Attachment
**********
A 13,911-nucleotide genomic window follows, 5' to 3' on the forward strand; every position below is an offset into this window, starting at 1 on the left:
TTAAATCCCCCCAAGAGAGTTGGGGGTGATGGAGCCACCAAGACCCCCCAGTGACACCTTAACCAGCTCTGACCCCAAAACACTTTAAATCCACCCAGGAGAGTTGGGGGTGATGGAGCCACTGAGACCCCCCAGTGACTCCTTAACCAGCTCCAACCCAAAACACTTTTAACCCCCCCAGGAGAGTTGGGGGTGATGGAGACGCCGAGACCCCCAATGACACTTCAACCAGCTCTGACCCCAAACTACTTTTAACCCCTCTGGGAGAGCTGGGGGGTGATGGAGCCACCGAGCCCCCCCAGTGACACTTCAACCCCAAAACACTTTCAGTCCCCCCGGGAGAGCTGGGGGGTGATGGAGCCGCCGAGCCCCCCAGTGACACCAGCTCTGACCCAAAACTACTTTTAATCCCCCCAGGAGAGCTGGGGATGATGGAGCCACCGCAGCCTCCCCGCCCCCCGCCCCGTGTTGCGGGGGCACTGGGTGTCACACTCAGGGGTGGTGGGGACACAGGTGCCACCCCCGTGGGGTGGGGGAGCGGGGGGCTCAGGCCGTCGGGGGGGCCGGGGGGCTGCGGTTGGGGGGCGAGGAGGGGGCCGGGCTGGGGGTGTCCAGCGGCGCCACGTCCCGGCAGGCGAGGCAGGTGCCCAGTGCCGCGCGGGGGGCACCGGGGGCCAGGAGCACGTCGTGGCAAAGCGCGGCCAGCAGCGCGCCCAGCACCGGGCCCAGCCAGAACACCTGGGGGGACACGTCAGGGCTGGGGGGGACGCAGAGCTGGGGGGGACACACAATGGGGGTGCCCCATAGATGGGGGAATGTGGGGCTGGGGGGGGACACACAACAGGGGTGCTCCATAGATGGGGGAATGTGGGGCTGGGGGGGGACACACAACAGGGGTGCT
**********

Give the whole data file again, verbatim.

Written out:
A 13,911-nucleotide genomic window follows, 5' to 3' on the forward strand; every position below is an offset into this window, starting at 1 on the left:
TTAAATCCCCCCAAGAGAGTTGGGGGTGATGGAGCCACCAAGACCCCCCAGTGACACCTTAACCAGCTCTGACCCCAAAACACTTTAAATCCACCCAGGAGAGTTGGGGGTGATGGAGCCACTGAGACCCCCCAGTGACTCCTTAACCAGCTCCAACCCAAAACACTTTTAACCCCCCCAGGAGAGTTGGGGGTGATGGAGACGCCGAGACCCCCAATGACACTTCAACCAGCTCTGACCCCAAACTACTTTTAACCCCTCTGGGAGAGCTGGGGGGTGATGGAGCCACCGAGCCCCCCCAGTGACACTTCAACCCCAAAACACTTTCAGTCCCCCCGGGAGAGCTGGGGGGTGATGGAGCCGCCGAGCCCCCCAGTGACACCAGCTCTGACCCAAAACTACTTTTAATCCCCCCAGGAGAGCTGGGGATGATGGAGCCACCGCAGCCTCCCCGCCCCCCGCCCCGTGTTGCGGGGGCACTGGGTGTCACACTCAGGGGTGGTGGGGACACAGGTGCCACCCCCGTGGGGTGGGGGAGCGGGGGGCTCAGGCCGTCGGGGGGGCCGGGGGGCTGCGGTTGGGGGGCGAGGAGGGGGCCGGGCTGGGGGTGTCCAGCGGCGCCACGTCCCGGCAGGCGAGGCAGGTGCCCAGTGCCGCGCGGGGGGCACCGGGGGCCAGGAGCACGTCGTGGCAAAGCGCGGCCAGCAGCGCGCCCAGCACCGGGCCCAGCCAGAACACCTGGGGGGACACGTCAGGGCTGGGGGGGACGCAGAGCTGGGGGGGACACACAATGGGGGTGCCCCATAGATGGGGGAATGTGGGGCTGGGGGGGGACACACAACAGGGGTGCTCCATAGATGGGGGAATGTGGGGCTGGGGGGGGACACACAACAGGGGTGCT